Large-scale money printing was launched by Alan Greenspan, who believed that additional liquidity would be needed to cushion the shock of the millennium rollover. The shock never happened, but the easy money continued as the dot-com bubble popped, eventually leading to the housing bubble and its culmination with the failure of Lehman and the 2008 financial crisis. The Fed’s response was to turn on the afterburners. The December 2007 monetary base was 0.84 trillion dollars. By December 2019, it had risen four-fold to 3.4 trillion. And the the Fed lit the JATO bottles as well and we got real liftoff, as by December 2021 the monetary base had risen to 6.4 trillion dollars.

This matters because it means the economy is awash in cash. Monetary velocity has fallen from a pre-2009 low of 1.65, set in Q4 of 1964, to 1.15 as of Q2 of 2022. That means that much of the cash is idle, not being spent. All that cash is buying power in the hands of people and institutions. This means that interest rates and availability of credit are less important, and the Fed’s mission to reduce inflation by reducing demand faces an uphill battle. The Fed has begun reducing the monetary base by selling its pile of Treasuries and MBS. This is far more important than raising rates, but it will be a long time before its effects start to be felt because the current position is so extreme.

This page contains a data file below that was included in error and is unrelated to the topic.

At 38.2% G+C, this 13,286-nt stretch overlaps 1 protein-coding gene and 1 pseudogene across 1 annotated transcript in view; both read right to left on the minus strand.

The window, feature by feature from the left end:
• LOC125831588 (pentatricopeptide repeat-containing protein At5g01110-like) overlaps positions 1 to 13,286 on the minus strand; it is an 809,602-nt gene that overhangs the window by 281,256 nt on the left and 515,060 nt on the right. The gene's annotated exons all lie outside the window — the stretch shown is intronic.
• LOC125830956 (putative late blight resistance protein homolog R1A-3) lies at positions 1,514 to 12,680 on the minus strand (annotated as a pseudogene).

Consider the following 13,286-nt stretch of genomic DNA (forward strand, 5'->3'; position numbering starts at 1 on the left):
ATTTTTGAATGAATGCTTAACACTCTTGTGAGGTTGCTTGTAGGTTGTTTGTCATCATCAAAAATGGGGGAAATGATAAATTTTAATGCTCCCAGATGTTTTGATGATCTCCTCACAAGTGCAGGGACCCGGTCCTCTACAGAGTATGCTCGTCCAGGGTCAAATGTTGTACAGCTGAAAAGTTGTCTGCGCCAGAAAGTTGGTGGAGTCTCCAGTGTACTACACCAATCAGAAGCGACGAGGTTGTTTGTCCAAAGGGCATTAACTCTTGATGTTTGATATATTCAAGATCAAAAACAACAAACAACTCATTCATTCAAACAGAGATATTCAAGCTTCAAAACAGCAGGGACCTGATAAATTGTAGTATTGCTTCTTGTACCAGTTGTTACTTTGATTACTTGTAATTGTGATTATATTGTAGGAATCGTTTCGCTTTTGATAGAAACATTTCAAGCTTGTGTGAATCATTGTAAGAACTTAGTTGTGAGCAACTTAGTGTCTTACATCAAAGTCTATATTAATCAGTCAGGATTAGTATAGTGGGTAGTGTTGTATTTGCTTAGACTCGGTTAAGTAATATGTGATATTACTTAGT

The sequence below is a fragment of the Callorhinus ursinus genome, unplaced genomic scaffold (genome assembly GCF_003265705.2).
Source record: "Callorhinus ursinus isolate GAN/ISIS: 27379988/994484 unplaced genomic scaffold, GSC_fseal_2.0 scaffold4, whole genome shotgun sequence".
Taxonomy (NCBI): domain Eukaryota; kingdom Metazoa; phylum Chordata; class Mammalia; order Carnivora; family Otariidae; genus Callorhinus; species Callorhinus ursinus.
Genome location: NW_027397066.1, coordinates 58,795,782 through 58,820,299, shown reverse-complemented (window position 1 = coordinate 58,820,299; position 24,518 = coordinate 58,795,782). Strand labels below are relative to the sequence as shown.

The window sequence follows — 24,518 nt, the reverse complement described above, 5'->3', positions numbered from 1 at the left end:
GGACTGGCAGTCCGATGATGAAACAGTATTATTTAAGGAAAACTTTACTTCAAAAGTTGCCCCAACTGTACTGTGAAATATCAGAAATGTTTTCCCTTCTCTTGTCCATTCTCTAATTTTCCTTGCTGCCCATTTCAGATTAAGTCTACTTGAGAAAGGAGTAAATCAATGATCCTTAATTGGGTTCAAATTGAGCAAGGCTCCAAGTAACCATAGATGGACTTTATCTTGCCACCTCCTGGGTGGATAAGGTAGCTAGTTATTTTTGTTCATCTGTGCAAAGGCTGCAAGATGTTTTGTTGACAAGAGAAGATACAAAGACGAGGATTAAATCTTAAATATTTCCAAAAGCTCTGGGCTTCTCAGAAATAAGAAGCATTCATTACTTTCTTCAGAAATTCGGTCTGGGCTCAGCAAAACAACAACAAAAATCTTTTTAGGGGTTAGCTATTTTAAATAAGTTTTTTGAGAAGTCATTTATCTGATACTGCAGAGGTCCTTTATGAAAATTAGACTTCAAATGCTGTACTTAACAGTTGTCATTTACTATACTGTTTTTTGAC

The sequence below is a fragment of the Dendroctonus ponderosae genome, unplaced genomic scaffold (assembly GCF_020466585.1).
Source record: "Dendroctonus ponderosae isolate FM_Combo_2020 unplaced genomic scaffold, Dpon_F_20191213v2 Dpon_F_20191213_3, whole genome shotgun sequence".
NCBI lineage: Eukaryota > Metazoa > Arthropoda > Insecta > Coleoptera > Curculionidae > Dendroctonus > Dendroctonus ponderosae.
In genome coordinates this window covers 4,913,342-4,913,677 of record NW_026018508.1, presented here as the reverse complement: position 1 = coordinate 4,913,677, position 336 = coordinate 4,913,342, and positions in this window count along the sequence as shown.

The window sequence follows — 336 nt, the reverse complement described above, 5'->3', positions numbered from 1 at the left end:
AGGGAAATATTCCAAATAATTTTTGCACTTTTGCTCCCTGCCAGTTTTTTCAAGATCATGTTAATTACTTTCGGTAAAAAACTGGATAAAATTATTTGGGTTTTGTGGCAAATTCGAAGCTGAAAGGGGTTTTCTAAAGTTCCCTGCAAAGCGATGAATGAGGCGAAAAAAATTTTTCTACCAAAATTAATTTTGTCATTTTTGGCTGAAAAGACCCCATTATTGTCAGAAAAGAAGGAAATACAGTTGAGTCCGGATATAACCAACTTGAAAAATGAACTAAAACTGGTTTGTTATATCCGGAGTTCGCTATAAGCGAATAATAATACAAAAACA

The poster child of the 2008 crisis was the NINJA (No Income, No Job or Assets) home buyer. The NINJA borrower has been replaced by the US government. Federal debt has nearly quadrupled since 2008.

fredgraph

fredgraph

This is why we have inflation. It is not going away until the deficit spending is reined in. Every dollar of new federal debt becomes a dollar in savings – and potential spending – for the private sector.

Where The Fugawi?

The flightless Fugawi bird lives in the tall grass of the African savannahs. Unfortunately, this bird is not as tall as the grass that surrounds it, hence its mournful call. The mavens of Wall Street seem to share the bird’s frustration as they focus on fractional changes in economic data, in the hope that they will foreshadow a return to the peaceful, sunlit uplands of free and flowing money.